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3 Key Steps to Creating the Company Culture People Want to Join

3 Key Steps to Creating the Company Culture People Want to Join

You’ve likely seen the type of company we’re talking about in a scripted series on HBO or have listened to a friend rave about their company as they’re decked head-to-toe in corporate-branded merch. These companies may seem youthful, exciting and so rich in culture they could easily afford the nap pods — but as we’ve discussed beforecompany culture and employee satisfaction is not measured by the pounds of swag doled out each week.

Sure, employees appreciate fancy Apple Watches, trips to the beach and corporate gas cards, but these aren’t the things that will keep your new-hire around for the long haul. If you’re stepping up your recruitment game and want to hire the best in the business (or at least those with the potential to become the best in the business) and you want them to stick around long enough to be worth the investment, you’re going to need to follow our top three steps. What’s more, these won’t affect a single line within your budget.


Listen to direct (and indirect) conversations

This one may seem like a no-brainer, but you’d be surprised how many business leaders tune out the conversations of those that work beneath them. Let’s face it, people — regardless of seniority — want and deserve to be heard. When gathering feedback, working with various teams or chatting one-on-one with associates, open your ears and fully listen to what they have to say. It may take a little time for team members to open up and speak freely, but if you provide the type of open-door environment where honest, yet respectful, feedback is appreciated and encouraged, you’re already on the way toward that boss of the year trophy.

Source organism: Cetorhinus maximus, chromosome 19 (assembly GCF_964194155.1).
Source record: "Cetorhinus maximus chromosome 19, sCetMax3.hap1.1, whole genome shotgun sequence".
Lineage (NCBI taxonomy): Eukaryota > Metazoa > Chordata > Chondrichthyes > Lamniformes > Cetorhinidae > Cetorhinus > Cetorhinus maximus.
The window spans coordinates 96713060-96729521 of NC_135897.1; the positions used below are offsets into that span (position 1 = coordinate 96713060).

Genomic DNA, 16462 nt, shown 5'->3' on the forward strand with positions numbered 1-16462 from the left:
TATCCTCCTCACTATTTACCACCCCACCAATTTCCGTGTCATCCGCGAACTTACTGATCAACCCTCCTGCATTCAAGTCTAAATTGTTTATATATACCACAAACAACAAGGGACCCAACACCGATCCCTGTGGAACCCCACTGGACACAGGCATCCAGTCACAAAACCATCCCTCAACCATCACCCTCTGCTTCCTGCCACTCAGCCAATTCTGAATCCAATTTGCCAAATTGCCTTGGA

To truly succeed, however, you’re going to have to get better at keeping one ear to the ground. It’s incredibly likely that there are employees within your organization that may not feel comfortable or safe to speak up and share their perspective or feedback. There are multiple ways to decipher subtle cues that reflect the general population’s engagement level in the office. Overall productivity, employee referrals and Glassdoor reviews are just the tip of the iceberg when it comes to listening to indirect conversations — or the buzz behind closed doors.


Be honest and share information openly

When it comes to sharing company information, there are definitely two camps firmly planted with differing opinions.

On the one hand, executives feel that sharing a company’s financial standing, projections and areas of opportunity is disclosing too much information. These are the leaders that feel that this information is sensitive and should be on a need-to-know basis. On the other hand, business leaders feel that by opening up what’s normally kept heavily guarded evokes a sense of trust, pride and ownership in the organization.

While we can certainly argue pros and cons for the better half of the afternoon — consider adopting a policy that’s fitting of your business model. Perhaps rather than laying it all on the line, you disclose information that can still rally the troops, bringing that trust, pride and responsibility to the forefront.


Lead by example

Last, but certainly not least — follow the golden rule: treat people how you want to be treated, or in other words, lead by example. Let’s take a moment to travel through time — think back to your first job out of college. Would you rather work for an executive that comes into the office late (if at all), evokes fear into underlings and easily slips into various fits of rage when tasks slip through the cracks, or the executive that attends meetings regularly, promotes a collaborative workspace and tries to consider other perspectives before reacting to a concern?

While the thought of the first leader may bring entertainment value to the workplace, you’ll likely choose to work with the latter. Fast forward to 2016 in your seat of power and choose the path in which your company fosters happy employees. It’s been studied that happy employees can actually make your company money. According to Aon Hewitt’s 2013 Trends in Global Employee Engagement Report, for every one percent in employee engagement, companies can expect a .6 percent growth in sales.

So there you have it, the three keys to success when it comes to laying the groundwork for a successful and engaged workforce. What’s next, you ask? Get out there and talk about these points with the other leaders of your organization. If you’re already employing some of these tactics, how can you improve them even more? If you’re not quite sold on the ties between employee engagement, productivity and revenue, check out an infographic we created earlier this year — it should definitely help!

[Image courtesy of Pexels]

David Self

3 Key Steps to Creating the Company Culture People Want to Join
David Self is the former Marketing Manager at, where he helps drive client success and contributes original content. Did you like this post? Be sure to share your feedback on our company Twitter page!